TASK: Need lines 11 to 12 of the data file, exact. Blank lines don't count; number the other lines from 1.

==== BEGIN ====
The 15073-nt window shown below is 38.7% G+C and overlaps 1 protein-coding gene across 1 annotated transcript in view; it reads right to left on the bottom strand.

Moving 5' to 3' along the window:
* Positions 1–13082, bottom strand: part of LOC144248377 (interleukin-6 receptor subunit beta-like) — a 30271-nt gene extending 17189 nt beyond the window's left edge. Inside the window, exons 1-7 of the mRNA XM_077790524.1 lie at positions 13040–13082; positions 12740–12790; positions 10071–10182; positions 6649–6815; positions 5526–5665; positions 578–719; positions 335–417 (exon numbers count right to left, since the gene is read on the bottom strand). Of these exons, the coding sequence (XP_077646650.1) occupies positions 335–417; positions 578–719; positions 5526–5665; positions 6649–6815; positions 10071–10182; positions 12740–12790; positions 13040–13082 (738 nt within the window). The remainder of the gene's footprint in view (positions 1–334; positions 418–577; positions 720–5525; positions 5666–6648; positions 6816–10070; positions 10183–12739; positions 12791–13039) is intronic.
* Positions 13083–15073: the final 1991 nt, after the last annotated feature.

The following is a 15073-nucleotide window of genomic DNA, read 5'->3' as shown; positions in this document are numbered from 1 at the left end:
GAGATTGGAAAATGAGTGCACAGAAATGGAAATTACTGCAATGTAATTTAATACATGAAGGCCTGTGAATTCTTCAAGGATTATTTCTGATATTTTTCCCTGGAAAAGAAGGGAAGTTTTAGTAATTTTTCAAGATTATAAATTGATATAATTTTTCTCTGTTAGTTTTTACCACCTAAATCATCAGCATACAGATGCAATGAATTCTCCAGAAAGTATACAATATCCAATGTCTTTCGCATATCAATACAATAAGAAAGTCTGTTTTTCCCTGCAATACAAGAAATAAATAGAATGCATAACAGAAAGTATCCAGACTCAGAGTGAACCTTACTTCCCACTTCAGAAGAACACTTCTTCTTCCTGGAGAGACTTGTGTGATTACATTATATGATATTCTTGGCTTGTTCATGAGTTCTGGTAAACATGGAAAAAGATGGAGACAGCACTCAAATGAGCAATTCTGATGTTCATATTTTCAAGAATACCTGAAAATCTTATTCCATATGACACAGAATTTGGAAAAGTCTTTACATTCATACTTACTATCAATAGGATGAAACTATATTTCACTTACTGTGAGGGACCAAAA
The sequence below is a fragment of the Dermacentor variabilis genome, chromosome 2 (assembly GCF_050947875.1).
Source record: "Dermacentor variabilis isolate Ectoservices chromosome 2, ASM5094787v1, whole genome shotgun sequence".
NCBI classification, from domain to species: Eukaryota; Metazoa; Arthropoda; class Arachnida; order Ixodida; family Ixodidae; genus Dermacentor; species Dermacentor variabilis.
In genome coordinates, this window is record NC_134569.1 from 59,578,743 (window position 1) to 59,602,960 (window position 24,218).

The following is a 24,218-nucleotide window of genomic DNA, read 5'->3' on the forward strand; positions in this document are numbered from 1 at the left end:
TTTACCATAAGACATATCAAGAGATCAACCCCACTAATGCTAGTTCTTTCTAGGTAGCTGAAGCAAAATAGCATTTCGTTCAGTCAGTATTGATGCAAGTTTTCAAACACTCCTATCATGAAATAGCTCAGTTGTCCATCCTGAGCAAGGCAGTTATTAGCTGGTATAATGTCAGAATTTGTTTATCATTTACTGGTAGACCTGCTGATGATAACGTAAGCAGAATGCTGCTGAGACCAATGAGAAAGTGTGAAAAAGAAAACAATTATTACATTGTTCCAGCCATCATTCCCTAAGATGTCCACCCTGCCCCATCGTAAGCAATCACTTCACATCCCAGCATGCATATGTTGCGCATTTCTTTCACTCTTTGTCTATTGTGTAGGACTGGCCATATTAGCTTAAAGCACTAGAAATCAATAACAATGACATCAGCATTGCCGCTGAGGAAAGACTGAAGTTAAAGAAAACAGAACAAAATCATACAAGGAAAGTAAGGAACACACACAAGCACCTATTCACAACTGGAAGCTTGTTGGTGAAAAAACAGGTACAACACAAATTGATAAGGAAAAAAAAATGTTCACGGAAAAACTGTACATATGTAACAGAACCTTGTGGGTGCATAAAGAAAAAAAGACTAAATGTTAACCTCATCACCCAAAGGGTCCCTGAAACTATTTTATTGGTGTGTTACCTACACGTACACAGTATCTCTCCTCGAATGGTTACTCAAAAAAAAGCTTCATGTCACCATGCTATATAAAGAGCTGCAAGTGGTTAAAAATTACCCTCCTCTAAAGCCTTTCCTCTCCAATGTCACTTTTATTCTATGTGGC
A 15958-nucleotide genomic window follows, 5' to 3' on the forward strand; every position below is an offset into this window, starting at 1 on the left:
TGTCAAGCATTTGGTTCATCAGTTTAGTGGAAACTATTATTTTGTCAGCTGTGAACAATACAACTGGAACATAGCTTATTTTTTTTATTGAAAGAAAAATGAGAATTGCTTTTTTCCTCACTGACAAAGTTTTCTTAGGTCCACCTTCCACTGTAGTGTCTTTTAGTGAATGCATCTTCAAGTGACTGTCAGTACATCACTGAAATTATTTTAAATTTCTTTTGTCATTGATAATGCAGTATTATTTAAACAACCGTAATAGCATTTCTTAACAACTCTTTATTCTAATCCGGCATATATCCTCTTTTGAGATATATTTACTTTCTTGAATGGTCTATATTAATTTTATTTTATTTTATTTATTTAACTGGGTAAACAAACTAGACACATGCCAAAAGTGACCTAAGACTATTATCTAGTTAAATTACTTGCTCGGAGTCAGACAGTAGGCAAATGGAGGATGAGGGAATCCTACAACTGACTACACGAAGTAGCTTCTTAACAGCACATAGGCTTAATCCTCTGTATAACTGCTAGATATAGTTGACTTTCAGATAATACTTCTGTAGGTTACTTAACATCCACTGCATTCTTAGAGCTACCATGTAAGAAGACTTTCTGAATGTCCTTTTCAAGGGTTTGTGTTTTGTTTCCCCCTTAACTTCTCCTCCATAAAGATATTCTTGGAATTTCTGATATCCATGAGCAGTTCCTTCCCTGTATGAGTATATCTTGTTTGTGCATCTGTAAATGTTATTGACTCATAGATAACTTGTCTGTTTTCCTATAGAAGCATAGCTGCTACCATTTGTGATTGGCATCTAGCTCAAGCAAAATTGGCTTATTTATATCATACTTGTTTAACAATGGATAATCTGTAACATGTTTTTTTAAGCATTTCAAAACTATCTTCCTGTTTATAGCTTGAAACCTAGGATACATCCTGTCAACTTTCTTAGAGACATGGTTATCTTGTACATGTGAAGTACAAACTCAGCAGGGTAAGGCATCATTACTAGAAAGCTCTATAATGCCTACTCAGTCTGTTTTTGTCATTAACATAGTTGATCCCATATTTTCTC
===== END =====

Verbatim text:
The following is a 24,218-nucleotide window of genomic DNA, read 5'->3' on the forward strand; positions in this document are numbered from 1 at the left end:
TTTACCATAAGACATATCAAGAGATCAACCCCACTAATGCTAGTTCTTTCTAGGTAGCTGAAGCAAAATAGCATTTCGTTCAGTCAGTATTGATGCAAGTTTTCAAACACTCCTATCATGAAATAGCTCAGTTGTCCATCCTGAGCAAGGCAGTTATTAGCTGGTATAATGTCAGAATTTGTTTATCATTTACTGGTAGACCTGCTGATGATAACGTAAGCAGAATGCTGCTGAGACCAATGAGAAAGTGTGAAAAAGAAAACAATTATTACATTGTTCCAGCCATCATTCCCTAAGATGTCCACCCTGCCCCATCGTAAGCAATCACTTCACATCCCAGCATGCATATGTTGCGCATTTCTTTCACTCTTTGTCTATTGTGTAGGACTGGCCATATTAGCTTAAAGCACTAGAAATCAATAACAATGACATCAGCATTGCCGCTGAGGAAAGACTGAAGTTAAAGAAAACAGAACAAAATCATACAAGGAAAGTAAGGAACACACACAAGCACCTATTCACAACTGGAAGCTTGTTGGTGAAAAAACAGGTACAACACAAATTGATAAGGAAAAAAAAATGTTCACGGAAAAACTGTACATATGTAACAGAACCTTGTGGGTGCATAAAGAAAAAAAGACTAAATGTTAACCTCATCACCCAAAGGGTCCCTGAAACTATTTTATTGGTGTGTTACCTACACGTACACAGTATCTCTCCTCGAATGGTTACTCAAAAAAAAGCTTCATGTCACCATGCTATATAAAGAGCTGCAAGTGGTTAAAAATTACCCTCCTCTAAAGCCTTTCCTCTCCAATGTCACTTTTATTCTATGTGGC